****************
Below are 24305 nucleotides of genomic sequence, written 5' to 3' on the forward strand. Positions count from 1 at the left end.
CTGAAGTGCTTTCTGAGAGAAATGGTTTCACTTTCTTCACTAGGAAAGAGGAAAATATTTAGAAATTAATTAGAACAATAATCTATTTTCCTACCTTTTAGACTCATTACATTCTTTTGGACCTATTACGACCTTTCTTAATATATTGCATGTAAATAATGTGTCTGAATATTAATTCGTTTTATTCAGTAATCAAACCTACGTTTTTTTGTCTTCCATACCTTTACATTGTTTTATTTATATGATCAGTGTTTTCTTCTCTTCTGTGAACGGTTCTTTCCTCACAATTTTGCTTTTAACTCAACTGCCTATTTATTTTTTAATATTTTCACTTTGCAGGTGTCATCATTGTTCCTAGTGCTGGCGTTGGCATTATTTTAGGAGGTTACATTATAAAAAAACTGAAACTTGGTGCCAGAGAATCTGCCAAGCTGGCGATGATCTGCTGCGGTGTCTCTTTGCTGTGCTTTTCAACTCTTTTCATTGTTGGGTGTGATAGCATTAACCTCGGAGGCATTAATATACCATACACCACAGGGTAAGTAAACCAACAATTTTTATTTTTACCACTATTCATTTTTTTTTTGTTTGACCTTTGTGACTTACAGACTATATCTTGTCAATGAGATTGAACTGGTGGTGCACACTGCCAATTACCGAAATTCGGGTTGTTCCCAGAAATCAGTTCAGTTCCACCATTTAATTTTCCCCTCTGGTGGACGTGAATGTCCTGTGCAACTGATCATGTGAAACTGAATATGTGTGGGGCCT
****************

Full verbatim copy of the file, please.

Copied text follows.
Below are 24305 nucleotides of genomic sequence, written 5' to 3' on the forward strand. Positions count from 1 at the left end.
CTGAAGTGCTTTCTGAGAGAAATGGTTTCACTTTCTTCACTAGGAAAGAGGAAAATATTTAGAAATTAATTAGAACAATAATCTATTTTCCTACCTTTTAGACTCATTACATTCTTTTGGACCTATTACGACCTTTCTTAATATATTGCATGTAAATAATGTGTCTGAATATTAATTCGTTTTATTCAGTAATCAAACCTACGTTTTTTTGTCTTCCATACCTTTACATTGTTTTATTTATATGATCAGTGTTTTCTTCTCTTCTGTGAACGGTTCTTTCCTCACAATTTTGCTTTTAACTCAACTGCCTATTTATTTTTTAATATTTTCACTTTGCAGGTGTCATCATTGTTCCTAGTGCTGGCGTTGGCATTATTTTAGGAGGTTACATTATAAAAAAACTGAAACTTGGTGCCAGAGAATCTGCCAAGCTGGCGATGATCTGCTGCGGTGTCTCTTTGCTGTGCTTTTCAACTCTTTTCATTGTTGGGTGTGATAGCATTAACCTCGGAGGCATTAATATACCATACACCACAGGGTAAGTAAACCAACAATTTTTATTTTTACCACTATTCATTTTTTTTTTGTTTGACCTTTGTGACTTACAGACTATATCTTGTCAATGAGATTGAACTGGTGGTGCACACTGCCAATTACCGAAATTCGGGTTGTTCCCAGAAATCAGTTCAGTTCCACCATTTAATTTTCCCCTCTGGTGGACGTGAATGTCCTGTGCAACTGATCATGTGAAACTGAATATGTGTGGGGCCT